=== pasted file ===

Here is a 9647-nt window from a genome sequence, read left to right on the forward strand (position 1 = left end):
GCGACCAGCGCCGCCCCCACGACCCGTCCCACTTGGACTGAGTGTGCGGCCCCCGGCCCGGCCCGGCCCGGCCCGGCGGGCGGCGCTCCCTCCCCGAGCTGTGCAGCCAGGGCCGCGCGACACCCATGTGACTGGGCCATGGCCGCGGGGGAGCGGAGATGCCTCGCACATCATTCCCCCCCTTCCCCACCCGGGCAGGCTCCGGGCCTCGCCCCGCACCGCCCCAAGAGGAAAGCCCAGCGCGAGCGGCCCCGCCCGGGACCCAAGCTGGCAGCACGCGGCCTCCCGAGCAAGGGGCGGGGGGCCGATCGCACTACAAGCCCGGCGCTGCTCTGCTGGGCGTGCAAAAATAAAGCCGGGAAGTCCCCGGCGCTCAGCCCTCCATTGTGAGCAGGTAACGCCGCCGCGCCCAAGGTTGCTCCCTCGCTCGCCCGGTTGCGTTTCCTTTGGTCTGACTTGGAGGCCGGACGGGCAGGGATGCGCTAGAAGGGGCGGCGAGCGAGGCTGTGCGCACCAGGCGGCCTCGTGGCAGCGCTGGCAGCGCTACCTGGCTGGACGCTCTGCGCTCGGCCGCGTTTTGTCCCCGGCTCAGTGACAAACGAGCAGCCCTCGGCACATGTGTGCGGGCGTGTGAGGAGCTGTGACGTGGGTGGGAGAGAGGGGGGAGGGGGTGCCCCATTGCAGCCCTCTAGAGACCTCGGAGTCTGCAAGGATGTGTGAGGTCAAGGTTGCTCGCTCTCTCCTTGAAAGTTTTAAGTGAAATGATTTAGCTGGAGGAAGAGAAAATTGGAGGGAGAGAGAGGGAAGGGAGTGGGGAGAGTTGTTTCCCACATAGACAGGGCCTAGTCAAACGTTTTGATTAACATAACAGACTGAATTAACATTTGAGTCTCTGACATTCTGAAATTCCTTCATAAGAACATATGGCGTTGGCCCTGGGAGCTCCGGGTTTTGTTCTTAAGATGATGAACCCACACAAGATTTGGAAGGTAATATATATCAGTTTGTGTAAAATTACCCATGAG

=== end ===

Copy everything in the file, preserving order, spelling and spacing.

Here is a 9647-nt window from a genome sequence, read left to right on the forward strand (position 1 = left end):
GCGACCAGCGCCGCCCCCACGACCCGTCCCACTTGGACTGAGTGTGCGGCCCCCGGCCCGGCCCGGCCCGGCCCGGCGGGCGGCGCTCCCTCCCCGAGCTGTGCAGCCAGGGCCGCGCGACACCCATGTGACTGGGCCATGGCCGCGGGGGAGCGGAGATGCCTCGCACATCATTCCCCCCCTTCCCCACCCGGGCAGGCTCCGGGCCTCGCCCCGCACCGCCCCAAGAGGAAAGCCCAGCGCGAGCGGCCCCGCCCGGGACCCAAGCTGGCAGCACGCGGCCTCCCGAGCAAGGGGCGGGGGGCCGATCGCACTACAAGCCCGGCGCTGCTCTGCTGGGCGTGCAAAAATAAAGCCGGGAAGTCCCCGGCGCTCAGCCCTCCATTGTGAGCAGGTAACGCCGCCGCGCCCAAGGTTGCTCCCTCGCTCGCCCGGTTGCGTTTCCTTTGGTCTGACTTGGAGGCCGGACGGGCAGGGATGCGCTAGAAGGGGCGGCGAGCGAGGCTGTGCGCACCAGGCGGCCTCGTGGCAGCGCTGGCAGCGCTACCTGGCTGGACGCTCTGCGCTCGGCCGCGTTTTGTCCCCGGCTCAGTGACAAACGAGCAGCCCTCGGCACATGTGTGCGGGCGTGTGAGGAGCTGTGACGTGGGTGGGAGAGAGGGGGGAGGGGGTGCCCCATTGCAGCCCTCTAGAGACCTCGGAGTCTGCAAGGATGTGTGAGGTCAAGGTTGCTCGCTCTCTCCTTGAAAGTTTTAAGTGAAATGATTTAGCTGGAGGAAGAGAAAATTGGAGGGAGAGAGAGGGAAGGGAGTGGGGAGAGTTGTTTCCCACATAGACAGGGCCTAGTCAAACGTTTTGATTAACATAACAGACTGAATTAACATTTGAGTCTCTGACATTCTGAAATTCCTTCATAAGAACATATGGCGTTGGCCCTGGGAGCTCCGGGTTTTGTTCTTAAGATGATGAACCCACACAAGATTTGGAAGGTAATATATATCAGTTTGTGTAAAATTACCCATGAG